So, a really fascinating mix for football fans. And as I outlined earlier, Becky, people around the world, not just Europeans, will be tuning

in to this one.

[11:10:03] ANDERSON: Yeah. Good stuff.

All right, we'', we're all looking forward to it, Alex, and your coverage. Thank you, sir.

And there is much more on the Euros on our web site there. You can watch Alex's exclusive interview with the Swedish super star Slatan

Ibrahimovic, what a player he is, just head to Not just a great player, but an incredible personality. And you'll know whatI mean

if you have a look at that.

Right, to some of the other stories in our radar today. And Pakistani police say a woman was strangled and then burned to death by her mother and

brother after marrying a man against her family's wishes. The 18-year-old had eloped and moved away and returned to her family's home in the hopes of

reconciliation. The mother turned herself in. The brother is on the run.

A promising development in the fight to wipe out Ebola. The World Health Organization says the most recent Ebola outbreak in Liberia is over,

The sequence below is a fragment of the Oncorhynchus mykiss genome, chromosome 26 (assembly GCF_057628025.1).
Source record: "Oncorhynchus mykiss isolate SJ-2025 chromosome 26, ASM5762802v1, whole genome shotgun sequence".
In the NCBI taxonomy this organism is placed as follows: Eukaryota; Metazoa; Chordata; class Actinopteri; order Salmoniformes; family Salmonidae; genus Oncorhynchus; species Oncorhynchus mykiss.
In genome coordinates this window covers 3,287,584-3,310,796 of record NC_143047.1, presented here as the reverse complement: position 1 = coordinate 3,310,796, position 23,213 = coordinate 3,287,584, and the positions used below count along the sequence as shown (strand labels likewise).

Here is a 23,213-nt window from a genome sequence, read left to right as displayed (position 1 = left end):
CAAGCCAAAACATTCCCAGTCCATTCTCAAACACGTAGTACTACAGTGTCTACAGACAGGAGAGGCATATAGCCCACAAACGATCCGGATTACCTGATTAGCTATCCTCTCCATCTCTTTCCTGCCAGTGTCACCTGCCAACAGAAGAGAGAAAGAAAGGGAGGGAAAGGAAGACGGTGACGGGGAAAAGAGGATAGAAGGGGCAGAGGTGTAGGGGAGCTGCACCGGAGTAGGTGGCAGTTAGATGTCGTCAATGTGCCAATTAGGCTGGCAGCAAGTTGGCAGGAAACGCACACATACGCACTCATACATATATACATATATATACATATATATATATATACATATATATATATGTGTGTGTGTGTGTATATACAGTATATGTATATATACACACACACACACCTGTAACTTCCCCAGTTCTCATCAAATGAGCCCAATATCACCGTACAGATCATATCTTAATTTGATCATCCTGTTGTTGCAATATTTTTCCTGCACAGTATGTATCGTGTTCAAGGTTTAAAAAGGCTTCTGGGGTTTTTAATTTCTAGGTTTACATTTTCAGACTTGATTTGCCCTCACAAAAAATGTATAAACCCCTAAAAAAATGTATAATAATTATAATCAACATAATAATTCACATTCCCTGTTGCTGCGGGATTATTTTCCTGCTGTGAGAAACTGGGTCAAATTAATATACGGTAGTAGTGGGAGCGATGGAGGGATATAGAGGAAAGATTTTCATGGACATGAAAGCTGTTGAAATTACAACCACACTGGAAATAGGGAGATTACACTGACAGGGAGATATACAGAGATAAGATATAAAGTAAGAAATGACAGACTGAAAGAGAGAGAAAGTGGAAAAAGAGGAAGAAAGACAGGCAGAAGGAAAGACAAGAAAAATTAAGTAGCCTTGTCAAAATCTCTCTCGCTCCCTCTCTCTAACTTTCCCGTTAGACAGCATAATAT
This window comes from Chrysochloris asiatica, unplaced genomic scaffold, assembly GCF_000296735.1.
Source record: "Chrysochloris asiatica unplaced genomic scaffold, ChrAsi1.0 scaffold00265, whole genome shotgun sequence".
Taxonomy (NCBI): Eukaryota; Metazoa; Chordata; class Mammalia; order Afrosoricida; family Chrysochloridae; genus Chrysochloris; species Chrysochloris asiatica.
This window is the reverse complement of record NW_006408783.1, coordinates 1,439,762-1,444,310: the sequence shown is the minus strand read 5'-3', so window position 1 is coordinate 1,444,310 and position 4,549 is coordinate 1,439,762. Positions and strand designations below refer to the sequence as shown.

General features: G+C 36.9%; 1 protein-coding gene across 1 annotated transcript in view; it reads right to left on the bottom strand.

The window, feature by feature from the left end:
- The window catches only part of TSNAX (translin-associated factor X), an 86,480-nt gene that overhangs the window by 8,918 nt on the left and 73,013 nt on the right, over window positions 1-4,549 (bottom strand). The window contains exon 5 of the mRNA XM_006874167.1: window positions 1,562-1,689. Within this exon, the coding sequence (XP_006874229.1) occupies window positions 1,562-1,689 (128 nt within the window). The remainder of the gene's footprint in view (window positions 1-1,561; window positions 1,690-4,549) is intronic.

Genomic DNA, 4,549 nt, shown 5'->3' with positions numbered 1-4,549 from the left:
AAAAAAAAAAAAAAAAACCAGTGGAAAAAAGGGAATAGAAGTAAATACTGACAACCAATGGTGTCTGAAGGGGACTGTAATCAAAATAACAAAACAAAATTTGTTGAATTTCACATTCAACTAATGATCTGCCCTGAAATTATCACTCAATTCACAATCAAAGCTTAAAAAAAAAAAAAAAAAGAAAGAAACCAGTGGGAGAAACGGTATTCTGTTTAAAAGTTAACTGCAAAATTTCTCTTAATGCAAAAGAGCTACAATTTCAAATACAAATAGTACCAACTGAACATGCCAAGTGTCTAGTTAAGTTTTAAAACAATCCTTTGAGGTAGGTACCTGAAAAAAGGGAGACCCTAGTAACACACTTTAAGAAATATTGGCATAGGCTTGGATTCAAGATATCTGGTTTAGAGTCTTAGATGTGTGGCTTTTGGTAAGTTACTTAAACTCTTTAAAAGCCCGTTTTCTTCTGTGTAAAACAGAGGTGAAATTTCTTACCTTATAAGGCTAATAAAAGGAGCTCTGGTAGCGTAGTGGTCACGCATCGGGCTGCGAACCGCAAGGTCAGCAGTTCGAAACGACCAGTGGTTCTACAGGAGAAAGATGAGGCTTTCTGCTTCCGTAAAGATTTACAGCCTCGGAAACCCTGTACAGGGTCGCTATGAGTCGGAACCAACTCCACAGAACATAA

but it says the country is now on the 90 day period of heightened surveillance, as its known, to make sure no new cases emerge. And the

annual dragon boat festival has begun in China. The CNN team was among the boats racing in

Hong Kong. We finished fourth in the Gold Cup final. Not bad.

The festival part of a century's old tradition known in China as Duang Woo (ph), commemorating a poet who drowned himself in a river.

We, too, have a team here, I think the Hong Kong CNN team is slightly better than us, though.

Anyway, in less than an hour a Muslim prayer service will be held for boxing legend Muhammad Ali. Crowds gathering now at Freedom Hall Arena in

Ali's hometown of Louisville, Kentucky. The services open to the public, an estimated 18,000 people are expected to attend.

CNN's Martin Savidge is there and he joins me now.

They are, Martin, saying farewell to their favorite son in Louisville. Surrounded by, accompanied by many, many people from outside that city who

just want to say good-bye.


I mean, you've got people that have come from all over the world, Becky, to be a part of what is a very special service that's going to

start, as you say, in a little less than an hour from now.

It's known as a Ginaza (ph). It's an Islamic funeral rite, funeral service that's going to take place here. Muhammad Ali, of course, a Muslim